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The Royal Air Force, or RAF, was the official air force of Great Britain. It, at the time, operated many successful and famous aircraft such as the Spitfire, Hurricane, and the Avro Lancaster. Their victory against the Luftwaffe during the Battle of Britain was one of the major factors that led to defeat of Germany.


The Royal Air Force was formed on 1 April 1918 through the merger of the Royal Flying Corps (RFC) and the Royal Naval Air Service (RNAS), becoming the first independent air force in the world. To avoid duplication of squadron numbers, former RNAS Squadrons had the number 200 added to their previous number on this date, e.g. 1 (Naval) Squadron RNAS becoming 201 Squadron RAF.[1]

RAF Naval Aviation

Following the recommendations of the Balfour Committee of 1923, which examined cooperation between the Royal Navy and the RAF, it was decided to form the Fleet Air Arm of the Royal Air Force. This initially consisted of 5 squadrons belonging to RAF Coastal Area, which became Coastal Command in 1936.[2]

On 24th May 1939, flying units of the Fleet Air Arm of the Royal Air Force were transferred to the control of the Admiralty, becoming units of the Royal Navy.[1]

Preparation for war

Standard RAF Day fighter markings. [3]

In November 1938, the RAF responded to the Munich Crisis by adopting the practice of assigning two or three letter identification codes to flying units. These were usually applied to the forward side of the fuselage roundel, with an additional identification letter on the rear, although some units either applied them the other way around, or only used the individual letter.[N 1] By April 1939, coding allocations had been expanded to include authorised nameplates for squadrons which had not yet been formed, with the system being further extended, to cover all units, by an Air Ministry order issued on 3rd August 1939. Following the declaration of war, existing codes were withdrawn and reallocated. [N 2]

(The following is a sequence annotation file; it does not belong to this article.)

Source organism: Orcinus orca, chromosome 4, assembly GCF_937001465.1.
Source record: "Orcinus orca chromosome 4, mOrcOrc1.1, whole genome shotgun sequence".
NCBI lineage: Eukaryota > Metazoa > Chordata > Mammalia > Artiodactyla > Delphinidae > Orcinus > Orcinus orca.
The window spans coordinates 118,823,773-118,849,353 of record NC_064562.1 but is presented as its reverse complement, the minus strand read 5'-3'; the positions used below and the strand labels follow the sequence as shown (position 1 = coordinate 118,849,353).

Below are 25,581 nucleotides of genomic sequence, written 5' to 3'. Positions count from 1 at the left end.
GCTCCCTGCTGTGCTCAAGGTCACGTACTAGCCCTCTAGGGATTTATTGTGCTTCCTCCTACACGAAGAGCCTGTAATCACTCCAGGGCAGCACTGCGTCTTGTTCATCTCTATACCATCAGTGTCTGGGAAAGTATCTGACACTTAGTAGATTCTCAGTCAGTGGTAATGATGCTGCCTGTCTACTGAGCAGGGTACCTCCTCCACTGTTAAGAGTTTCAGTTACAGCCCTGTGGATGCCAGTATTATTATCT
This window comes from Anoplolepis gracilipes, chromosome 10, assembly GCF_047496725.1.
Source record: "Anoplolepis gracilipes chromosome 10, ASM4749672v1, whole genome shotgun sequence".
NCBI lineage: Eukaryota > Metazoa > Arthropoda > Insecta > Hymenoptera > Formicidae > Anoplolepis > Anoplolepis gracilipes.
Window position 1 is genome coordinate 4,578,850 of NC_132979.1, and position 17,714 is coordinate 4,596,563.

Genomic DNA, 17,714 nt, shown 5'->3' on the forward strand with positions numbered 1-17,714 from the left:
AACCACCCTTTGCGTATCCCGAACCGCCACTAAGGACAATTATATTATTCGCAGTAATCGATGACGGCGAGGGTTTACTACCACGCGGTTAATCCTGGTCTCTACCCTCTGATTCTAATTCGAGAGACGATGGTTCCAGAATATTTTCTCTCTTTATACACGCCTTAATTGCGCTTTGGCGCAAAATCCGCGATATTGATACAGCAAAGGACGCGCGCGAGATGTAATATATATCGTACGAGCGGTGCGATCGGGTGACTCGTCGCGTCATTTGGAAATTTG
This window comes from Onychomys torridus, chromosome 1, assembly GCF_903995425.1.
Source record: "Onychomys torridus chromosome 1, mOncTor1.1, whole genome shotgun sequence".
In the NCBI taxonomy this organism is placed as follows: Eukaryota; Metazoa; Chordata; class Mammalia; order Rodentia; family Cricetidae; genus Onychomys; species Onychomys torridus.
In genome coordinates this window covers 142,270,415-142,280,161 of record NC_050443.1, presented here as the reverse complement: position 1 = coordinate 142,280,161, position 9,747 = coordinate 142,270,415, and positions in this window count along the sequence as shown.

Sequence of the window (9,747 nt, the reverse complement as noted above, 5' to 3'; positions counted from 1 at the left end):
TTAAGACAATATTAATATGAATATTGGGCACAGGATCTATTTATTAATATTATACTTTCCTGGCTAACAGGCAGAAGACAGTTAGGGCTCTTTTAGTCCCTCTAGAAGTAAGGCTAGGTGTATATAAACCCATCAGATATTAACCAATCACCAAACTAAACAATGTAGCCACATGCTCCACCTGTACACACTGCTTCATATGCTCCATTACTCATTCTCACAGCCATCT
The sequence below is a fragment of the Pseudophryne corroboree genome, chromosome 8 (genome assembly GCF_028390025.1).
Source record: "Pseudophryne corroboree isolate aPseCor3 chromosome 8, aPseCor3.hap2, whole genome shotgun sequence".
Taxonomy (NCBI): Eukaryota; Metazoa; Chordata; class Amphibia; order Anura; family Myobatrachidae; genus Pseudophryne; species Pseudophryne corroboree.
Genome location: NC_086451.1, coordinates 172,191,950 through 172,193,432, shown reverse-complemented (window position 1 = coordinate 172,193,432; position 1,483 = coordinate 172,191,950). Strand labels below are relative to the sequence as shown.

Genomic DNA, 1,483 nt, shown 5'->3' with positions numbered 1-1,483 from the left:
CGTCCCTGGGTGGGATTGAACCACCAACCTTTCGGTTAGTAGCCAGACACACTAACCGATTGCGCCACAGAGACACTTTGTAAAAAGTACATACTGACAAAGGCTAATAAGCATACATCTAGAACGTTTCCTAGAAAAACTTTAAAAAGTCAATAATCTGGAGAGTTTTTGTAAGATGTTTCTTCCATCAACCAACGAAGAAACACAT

The Early War

The first week of the war witnessed the deployment of the Advanced Air Striking Force, which had reached France by 9 September 1940.[4]



  1. The RAF adopted camouflage at the same time.[1]
  2. Between August 1943 and July 1944, Coastal Command replaced the two letter coding system with a single numeral, which was used to identify the parent squadron.[1]


  1. 1.0 1.1 1.2 1.3 Lake, Alan. Flying Units of the RAF. Airlife Publishing. 1999. ISBN 1-84037-086-6
  2. Wragg, David. The Fleet Air Arm Handbook. Sutton Publishing ltd. 2001. ISBN 0-7509-2596-5 Page 6.
  3. Fritz The Fox
  4. Roberts, Andrew. The Storm of War - A new history of the Second World War. Penguin Books. ISBN 978 0 141 02928 3. (2010). Page 22
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